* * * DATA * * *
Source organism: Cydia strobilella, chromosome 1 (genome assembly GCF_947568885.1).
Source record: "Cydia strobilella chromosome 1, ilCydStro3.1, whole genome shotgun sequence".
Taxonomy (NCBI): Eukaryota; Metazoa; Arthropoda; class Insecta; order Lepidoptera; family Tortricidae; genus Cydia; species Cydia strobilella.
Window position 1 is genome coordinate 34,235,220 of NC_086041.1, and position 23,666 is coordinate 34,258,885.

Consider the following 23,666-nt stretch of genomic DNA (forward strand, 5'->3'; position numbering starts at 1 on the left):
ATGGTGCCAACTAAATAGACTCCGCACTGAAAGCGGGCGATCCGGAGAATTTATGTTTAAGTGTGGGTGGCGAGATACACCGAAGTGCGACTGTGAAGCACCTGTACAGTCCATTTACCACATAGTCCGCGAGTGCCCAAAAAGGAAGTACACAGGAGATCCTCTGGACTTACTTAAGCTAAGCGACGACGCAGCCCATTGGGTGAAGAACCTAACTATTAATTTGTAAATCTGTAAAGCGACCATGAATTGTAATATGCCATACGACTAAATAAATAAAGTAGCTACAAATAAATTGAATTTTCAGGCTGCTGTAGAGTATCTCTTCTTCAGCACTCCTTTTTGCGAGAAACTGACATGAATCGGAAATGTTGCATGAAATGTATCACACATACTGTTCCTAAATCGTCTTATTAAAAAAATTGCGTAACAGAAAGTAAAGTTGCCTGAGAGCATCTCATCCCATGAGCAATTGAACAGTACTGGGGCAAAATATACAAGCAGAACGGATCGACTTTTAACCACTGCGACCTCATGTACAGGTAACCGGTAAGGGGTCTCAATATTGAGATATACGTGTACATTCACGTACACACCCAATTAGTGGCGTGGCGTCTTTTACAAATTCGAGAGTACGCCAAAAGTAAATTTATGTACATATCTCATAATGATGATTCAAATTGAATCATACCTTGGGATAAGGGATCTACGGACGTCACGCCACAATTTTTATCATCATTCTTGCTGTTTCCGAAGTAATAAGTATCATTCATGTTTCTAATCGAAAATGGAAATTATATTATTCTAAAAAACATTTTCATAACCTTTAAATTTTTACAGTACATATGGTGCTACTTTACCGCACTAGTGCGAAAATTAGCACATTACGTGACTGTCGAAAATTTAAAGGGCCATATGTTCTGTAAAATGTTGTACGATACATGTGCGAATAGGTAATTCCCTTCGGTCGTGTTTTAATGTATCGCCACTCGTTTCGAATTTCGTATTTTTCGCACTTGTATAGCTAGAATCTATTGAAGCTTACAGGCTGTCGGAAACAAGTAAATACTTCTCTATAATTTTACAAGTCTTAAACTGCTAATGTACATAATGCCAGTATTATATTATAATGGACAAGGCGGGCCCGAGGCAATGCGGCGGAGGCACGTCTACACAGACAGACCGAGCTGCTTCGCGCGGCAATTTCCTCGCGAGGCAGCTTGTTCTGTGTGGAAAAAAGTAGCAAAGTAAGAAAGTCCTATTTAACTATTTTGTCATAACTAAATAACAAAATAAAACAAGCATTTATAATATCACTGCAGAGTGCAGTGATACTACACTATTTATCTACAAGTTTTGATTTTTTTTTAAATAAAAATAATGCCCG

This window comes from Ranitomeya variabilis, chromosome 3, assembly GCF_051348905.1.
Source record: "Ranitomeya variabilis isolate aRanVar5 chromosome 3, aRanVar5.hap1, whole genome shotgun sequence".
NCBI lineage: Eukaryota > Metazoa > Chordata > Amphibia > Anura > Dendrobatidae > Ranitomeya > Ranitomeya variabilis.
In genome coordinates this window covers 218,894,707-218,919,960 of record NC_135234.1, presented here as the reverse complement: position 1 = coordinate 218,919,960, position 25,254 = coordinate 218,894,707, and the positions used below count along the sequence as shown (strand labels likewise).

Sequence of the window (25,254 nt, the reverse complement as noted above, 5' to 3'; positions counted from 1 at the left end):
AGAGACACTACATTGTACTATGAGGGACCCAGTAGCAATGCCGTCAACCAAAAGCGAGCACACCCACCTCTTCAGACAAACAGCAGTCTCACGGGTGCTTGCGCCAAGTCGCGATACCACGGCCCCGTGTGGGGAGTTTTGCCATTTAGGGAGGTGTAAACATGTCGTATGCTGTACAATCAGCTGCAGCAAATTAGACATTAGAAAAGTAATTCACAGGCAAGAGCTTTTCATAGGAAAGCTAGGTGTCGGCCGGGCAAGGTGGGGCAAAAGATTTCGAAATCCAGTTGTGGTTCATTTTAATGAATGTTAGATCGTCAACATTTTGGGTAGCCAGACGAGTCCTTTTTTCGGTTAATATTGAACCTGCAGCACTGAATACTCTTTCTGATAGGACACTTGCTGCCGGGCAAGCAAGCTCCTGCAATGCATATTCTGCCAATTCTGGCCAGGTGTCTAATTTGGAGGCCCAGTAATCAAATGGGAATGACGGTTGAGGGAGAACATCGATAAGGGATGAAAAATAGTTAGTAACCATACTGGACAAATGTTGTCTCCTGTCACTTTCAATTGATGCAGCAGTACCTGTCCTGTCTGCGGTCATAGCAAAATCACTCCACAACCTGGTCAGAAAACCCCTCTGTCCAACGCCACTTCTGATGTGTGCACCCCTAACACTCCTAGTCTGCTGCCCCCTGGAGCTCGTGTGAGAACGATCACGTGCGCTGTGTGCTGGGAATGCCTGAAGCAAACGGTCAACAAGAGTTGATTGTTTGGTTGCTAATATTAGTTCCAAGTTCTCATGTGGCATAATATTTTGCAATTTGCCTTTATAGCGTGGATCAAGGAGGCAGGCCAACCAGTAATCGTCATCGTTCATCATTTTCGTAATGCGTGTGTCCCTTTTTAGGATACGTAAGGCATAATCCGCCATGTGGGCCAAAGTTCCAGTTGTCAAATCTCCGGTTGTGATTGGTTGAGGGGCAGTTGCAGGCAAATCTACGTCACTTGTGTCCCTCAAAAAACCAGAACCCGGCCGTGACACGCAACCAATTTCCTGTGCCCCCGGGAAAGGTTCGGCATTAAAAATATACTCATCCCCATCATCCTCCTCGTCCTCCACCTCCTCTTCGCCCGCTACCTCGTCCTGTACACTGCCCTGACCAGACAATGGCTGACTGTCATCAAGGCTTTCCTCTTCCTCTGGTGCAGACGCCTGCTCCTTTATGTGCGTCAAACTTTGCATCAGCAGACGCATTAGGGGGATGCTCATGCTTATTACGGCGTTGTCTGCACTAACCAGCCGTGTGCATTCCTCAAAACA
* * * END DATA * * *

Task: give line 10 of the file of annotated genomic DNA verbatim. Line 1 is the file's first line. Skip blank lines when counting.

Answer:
In genome coordinates this window covers 218,894,707-218,919,960 of record NC_135234.1, presented here as the reverse complement: position 1 = coordinate 218,919,960, position 25,254 = coordinate 218,894,707, and the positions used below count along the sequence as shown (strand labels likewise).